United States

Four macro disruptions to watch in real estate

VIDEO  | 

Key takeaways

  • The impact of millennials on commercial real estate has generally been very positive for everything from office space to housing.
  • A decreasing demand for commercial real estate, driven by the rise of e-commerce, is being countered by an increase in industrial real estate.
  • Because of the relative stability of the U.S. economy, the industry in the United States can expect the flow of capital to continue.
  • Most of the spending in construction will take place in multifamily dwellings in urban areas.

Several significant macro disruptions have taken place in the real estate industry. These trends are having a notable impact on investors and other stakeholders. Following are highlights of a conversation with Joe Brusuelas, the chief economist at RSM US LLP, Lee Menifee of PGIM Real Estate (formerly Prudential Real Estate Investors) and David Snow of Privcap:

The impact of millennials 

Even before they surpassed baby boomers as the largest demographic cohort in the United States, millennials—those born between 1982 and 2000—were making their presence felt on several fronts: where they lived, where they worked and, of course, what they bought. 

Notably, their impact on commercial real estate since the end of the recession has been very positive. More millennials are showing up in the workplace and bringing expectations of advanced technology being available, even in older office properties. Whereas premium office spaces were until recently located in the suburbs—presumably close to where employees lived—millennials are flocking to the urban locations and forcing employers to locate in the city. 

Increasingly, housing is also being affected by increasing demands for multifamily units, condominiums and cooperatives. With the increased pace of hiring, millennials are driving a significant increase in household formations.

The demand for retail

Retail real estate is undergoing a tremendous disruption, with many sectors, such as office supply, electronics and even groceries, continuing a consolidation trend. The threat from e-commerce has investors concerned, but that does not mean that good trade areas and retail centers are going away. Good trade areas are not going away just yet, and investors should keep in mind that, whatever happens in the coming years, there will be businesses that will want to be in those trade areas.

In addition, there has been a profound behavioral shift in how and where consumers are spending. An emerging demographic majority is turning away from purchasing tangible items and instead is buying memories in the form of travel and entertainment. This could result in a significant shakeout in the commercial real estate environment and the number of anchor stores in malls across the country.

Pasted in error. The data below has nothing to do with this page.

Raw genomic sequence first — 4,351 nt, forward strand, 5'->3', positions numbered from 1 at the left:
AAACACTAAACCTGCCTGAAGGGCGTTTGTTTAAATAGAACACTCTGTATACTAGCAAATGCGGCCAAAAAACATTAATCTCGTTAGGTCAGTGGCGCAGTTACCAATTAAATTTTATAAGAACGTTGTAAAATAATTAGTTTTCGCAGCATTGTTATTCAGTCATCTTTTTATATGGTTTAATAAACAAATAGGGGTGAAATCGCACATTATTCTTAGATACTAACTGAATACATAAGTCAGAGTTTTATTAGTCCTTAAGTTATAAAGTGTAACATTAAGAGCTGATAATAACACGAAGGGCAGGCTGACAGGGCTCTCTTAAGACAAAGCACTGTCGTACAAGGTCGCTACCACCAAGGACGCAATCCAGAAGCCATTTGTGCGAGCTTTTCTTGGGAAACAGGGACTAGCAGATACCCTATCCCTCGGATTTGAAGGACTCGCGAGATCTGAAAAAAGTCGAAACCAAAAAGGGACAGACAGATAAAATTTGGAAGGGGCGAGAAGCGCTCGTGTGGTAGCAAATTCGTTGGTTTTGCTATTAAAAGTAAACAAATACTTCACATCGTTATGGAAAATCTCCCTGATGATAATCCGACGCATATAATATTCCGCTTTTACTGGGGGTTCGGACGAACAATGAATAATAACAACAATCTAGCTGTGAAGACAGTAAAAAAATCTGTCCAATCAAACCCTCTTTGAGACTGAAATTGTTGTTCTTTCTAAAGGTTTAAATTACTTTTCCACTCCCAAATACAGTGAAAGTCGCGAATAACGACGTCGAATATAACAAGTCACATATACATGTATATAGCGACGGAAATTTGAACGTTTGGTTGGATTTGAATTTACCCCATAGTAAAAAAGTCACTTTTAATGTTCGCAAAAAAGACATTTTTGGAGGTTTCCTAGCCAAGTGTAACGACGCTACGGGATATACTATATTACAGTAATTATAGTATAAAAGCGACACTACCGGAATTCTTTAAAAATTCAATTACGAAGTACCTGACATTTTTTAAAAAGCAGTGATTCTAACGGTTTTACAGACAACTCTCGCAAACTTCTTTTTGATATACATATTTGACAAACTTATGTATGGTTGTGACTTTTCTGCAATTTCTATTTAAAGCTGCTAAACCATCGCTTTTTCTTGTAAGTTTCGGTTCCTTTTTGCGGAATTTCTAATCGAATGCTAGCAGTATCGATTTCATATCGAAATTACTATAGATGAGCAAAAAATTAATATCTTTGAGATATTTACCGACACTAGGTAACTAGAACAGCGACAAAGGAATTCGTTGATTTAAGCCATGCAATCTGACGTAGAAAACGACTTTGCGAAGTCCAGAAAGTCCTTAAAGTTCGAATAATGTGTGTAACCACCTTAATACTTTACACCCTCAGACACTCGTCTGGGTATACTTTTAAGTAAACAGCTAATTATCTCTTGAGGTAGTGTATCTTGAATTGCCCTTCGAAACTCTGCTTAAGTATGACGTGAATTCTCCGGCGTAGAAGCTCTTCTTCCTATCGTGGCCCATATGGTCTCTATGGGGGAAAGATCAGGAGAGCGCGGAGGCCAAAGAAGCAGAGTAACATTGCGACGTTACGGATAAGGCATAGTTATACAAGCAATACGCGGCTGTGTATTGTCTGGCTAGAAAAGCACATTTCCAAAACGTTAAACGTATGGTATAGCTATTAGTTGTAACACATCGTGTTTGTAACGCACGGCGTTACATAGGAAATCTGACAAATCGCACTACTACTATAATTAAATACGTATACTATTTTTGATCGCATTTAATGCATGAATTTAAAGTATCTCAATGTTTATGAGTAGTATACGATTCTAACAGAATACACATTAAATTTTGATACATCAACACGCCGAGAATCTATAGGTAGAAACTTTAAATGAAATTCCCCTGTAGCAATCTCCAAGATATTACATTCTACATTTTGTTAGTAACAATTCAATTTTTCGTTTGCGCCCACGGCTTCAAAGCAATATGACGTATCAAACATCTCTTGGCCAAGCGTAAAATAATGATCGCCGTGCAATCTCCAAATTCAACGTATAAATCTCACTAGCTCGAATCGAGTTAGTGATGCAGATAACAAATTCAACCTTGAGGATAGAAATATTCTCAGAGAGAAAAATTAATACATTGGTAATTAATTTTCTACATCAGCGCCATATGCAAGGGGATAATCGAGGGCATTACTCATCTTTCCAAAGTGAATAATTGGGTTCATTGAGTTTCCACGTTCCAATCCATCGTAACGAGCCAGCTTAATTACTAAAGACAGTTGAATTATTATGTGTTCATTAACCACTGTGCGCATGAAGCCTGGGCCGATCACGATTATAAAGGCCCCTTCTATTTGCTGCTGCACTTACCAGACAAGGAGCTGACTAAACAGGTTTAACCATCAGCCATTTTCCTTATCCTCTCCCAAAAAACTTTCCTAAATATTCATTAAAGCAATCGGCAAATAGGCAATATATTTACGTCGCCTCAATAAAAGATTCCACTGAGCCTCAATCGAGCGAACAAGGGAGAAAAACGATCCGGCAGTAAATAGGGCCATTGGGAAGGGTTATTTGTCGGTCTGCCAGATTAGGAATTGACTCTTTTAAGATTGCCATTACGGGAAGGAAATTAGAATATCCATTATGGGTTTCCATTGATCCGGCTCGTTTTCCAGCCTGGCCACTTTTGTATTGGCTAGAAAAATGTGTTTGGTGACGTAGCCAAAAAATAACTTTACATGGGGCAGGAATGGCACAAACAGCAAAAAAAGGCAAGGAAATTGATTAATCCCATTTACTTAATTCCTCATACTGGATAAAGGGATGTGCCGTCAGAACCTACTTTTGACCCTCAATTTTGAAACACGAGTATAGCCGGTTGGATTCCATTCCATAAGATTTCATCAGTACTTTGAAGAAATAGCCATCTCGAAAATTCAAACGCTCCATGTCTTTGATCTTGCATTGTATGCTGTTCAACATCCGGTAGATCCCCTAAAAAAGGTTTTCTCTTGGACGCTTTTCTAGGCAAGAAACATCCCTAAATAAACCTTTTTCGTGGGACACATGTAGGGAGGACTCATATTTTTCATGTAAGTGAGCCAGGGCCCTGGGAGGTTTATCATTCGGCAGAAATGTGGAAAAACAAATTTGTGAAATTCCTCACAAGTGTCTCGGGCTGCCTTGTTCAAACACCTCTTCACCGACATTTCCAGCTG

Notably, a decreasing demand for commercial real estate, driven by the rise of e-commerce, is being countered by an increase in industrial real estate. The growing share of e-commerce is having a positive effect, particularly on the need for distribution centers that enable retail companies to deliver products to consumers quickly.

The flow of capital

In 2015, there was a tremendous flow of capital flowing into real estate from overseas. On average, overseas capital usually is about 9 percent to 12 percent of total real estate transactions each year; in 2015, overseas capital accounted for 18 percent of the total. There were increases coming from regions around the world and every type of capital source. Because of the relative stability of the U.S. economy, many of these overseas investors were driven by expectations of solid returns. Rather than flow to smaller markets in the United States, which are a less competitive, much of the foreign capital coming in is targeting larger markets, in part because investors want to have some familiarity with where they’re investing. 

With the ongoing volatility of overseas economies, the real estate industry in the United States can expect to the flow of capital continuing—but certainly not at last year’s pace.

The outlook for growth

The sluggish global growth in real estate continues a trend that began some time ago. That said, expectations are for 1.4 or 1.5 percent annualized growth, which would be the strongest since the recession but would not fully utilizing the capacity to produce. Without a doubt, most of the spending in construction will take place in multifamily dwellings in urban areas; single family residences are not expected to reassert themselves until the next business cycle.

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